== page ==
— Spencer Brown (@itsSpencerBrown) September 7, 2021
The National Oceanic and Atmospheric Administration noted that unlike a tornado — caused by a spinning cell of thunderstorms — a derecho is caused by a line of thunderstorms that moves straight ahead.
Even still, as Fox News’ Janice Dean noted, this doesn’t come across well.
Yes, we still call them tornadoes. 🌪 https://t.co/uK4vUg0ytV
— Janice Dean (@JaniceDean) September 7, 2021
The Nevada thing threw me off as well. Ok. I’m done.
— Janice Dean (@JaniceDean) September 7, 2021
Whatever the case, this went over predictably on social media.
In Indiana we still call them tornadoes… did I miss something? https://t.co/7kMF5onIZi
— Jim Banks (@RepJimBanks) September 7, 2021
What do they call them? Twisters? Vortexes? Wind tubes? https://t.co/9bXjRlPDqL
— Ashe Short (@AsheSchow) September 7, 2021
I’ve lived in Nevada for 32 years and I just became aware that we are
A. in the middle of the country
B. have crops and wetlands
C. have tornadoes that wipe those out https://t.co/y2EkpGu7jP
— Fiscal Therapist (@BigLifeMark) September 7, 2021
There’s another reason why Biden doesn’t get a pass on this one: In addition to his history of gaffes, his speech in New York City later produced two other doozies.
In one, Biden said we needed to “by 2020, make sure all our electricity is zero emissions.”
President Biden says we need to “by 2020, make sure all our electricity is zero emissions.”
It is 2021 pic.twitter.com/Agwqs4S3Vh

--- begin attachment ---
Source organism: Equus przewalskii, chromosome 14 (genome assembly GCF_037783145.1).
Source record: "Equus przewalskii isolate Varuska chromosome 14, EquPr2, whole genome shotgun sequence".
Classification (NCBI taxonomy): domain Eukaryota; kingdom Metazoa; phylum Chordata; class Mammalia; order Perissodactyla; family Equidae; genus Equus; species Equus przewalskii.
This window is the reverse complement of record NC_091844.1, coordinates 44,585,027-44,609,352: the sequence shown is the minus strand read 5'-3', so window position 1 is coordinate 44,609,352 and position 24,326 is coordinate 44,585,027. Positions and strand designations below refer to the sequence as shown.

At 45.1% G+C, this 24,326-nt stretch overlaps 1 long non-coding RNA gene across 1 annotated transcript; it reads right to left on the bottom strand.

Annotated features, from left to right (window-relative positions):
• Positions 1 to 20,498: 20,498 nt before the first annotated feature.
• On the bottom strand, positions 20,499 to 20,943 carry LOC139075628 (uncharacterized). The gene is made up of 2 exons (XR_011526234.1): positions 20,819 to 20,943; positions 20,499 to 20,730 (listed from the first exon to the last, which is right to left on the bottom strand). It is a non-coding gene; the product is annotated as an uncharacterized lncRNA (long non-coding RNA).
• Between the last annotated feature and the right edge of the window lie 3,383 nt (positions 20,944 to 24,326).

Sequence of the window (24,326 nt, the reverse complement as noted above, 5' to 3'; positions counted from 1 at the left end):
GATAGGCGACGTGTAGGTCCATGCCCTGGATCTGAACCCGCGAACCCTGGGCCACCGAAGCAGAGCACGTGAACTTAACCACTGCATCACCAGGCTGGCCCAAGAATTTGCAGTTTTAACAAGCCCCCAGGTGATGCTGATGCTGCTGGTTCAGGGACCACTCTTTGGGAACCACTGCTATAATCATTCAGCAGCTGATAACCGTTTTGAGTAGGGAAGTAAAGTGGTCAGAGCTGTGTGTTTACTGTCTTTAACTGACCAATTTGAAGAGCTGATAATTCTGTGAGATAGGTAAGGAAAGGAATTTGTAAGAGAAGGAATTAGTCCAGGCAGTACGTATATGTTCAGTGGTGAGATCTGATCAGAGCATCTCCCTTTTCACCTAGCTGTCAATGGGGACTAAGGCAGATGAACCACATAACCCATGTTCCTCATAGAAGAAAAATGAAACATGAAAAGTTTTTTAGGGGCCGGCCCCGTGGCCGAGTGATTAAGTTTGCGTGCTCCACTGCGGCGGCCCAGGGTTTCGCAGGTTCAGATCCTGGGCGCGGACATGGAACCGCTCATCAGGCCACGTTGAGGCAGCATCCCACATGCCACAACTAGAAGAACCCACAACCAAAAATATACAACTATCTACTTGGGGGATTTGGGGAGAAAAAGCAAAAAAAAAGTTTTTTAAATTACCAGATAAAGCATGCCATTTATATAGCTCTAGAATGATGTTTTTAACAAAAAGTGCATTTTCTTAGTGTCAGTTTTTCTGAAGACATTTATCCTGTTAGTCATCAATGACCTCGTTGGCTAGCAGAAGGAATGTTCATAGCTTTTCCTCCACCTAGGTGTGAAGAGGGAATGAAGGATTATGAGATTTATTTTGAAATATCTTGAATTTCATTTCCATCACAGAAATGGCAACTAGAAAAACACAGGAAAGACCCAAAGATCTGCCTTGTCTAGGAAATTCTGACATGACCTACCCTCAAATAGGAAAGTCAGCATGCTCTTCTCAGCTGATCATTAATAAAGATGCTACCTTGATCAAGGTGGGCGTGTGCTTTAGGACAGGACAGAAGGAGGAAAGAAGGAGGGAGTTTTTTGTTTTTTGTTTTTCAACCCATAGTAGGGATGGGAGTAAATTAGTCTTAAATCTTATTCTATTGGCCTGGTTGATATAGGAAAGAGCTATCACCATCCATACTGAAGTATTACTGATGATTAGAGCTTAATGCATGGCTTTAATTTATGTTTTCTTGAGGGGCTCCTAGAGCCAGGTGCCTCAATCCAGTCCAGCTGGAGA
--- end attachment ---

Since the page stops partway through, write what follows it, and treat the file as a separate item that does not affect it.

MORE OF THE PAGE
— Daily Caller (@DailyCaller) September 7, 2021
In another, he said that the area had to “build better so if the storm occurred again, there would be no damage. There would be. But that’s not gonna stop us though, because if we just do that, it’s just gonna get worse and worse and worse.”
PRES. BIDEN: “You gotta build better so if the storm occurred again, there would be no damage – there would be. But that’s not gonna stop us though, because if we just do that, it’s just gonna get worse and worse and worse.” pic.twitter.com/lACsMgTGQC
— Breaking911 (@Breaking911) September 7, 2021
So no, given his history on Tuesday, he doesn’t get the benefit of the doubt. And even if you were inclined to be generous to the president, the derecho isn’t the new tornado. It’s not like a new, politically correct name for the tornado — kind of like how “undocumented immigrant” supplanted “illegal alien.” The storm that picked Dorothy up and brought her to Oz is still alive and well, no matter what our president thinks.
Of course, if he’d simply said a tornado had hit Nevada, Iowa, we wouldn’t have heard anything about this, even though it was a derecho. In fact, he didn’t even have to mention it at all. Brief remarks and short answers could have gotten the point across just as effectively.
He could have learned a lot from Silent Cal. Instead, we’re left wondering what Dorothy Parker would have thought about a president who doesn’t know if they still call them tornadoes.
Truth and Accuracy
We are committed to truth and accuracy in all of our journalism. Read our editorial standards.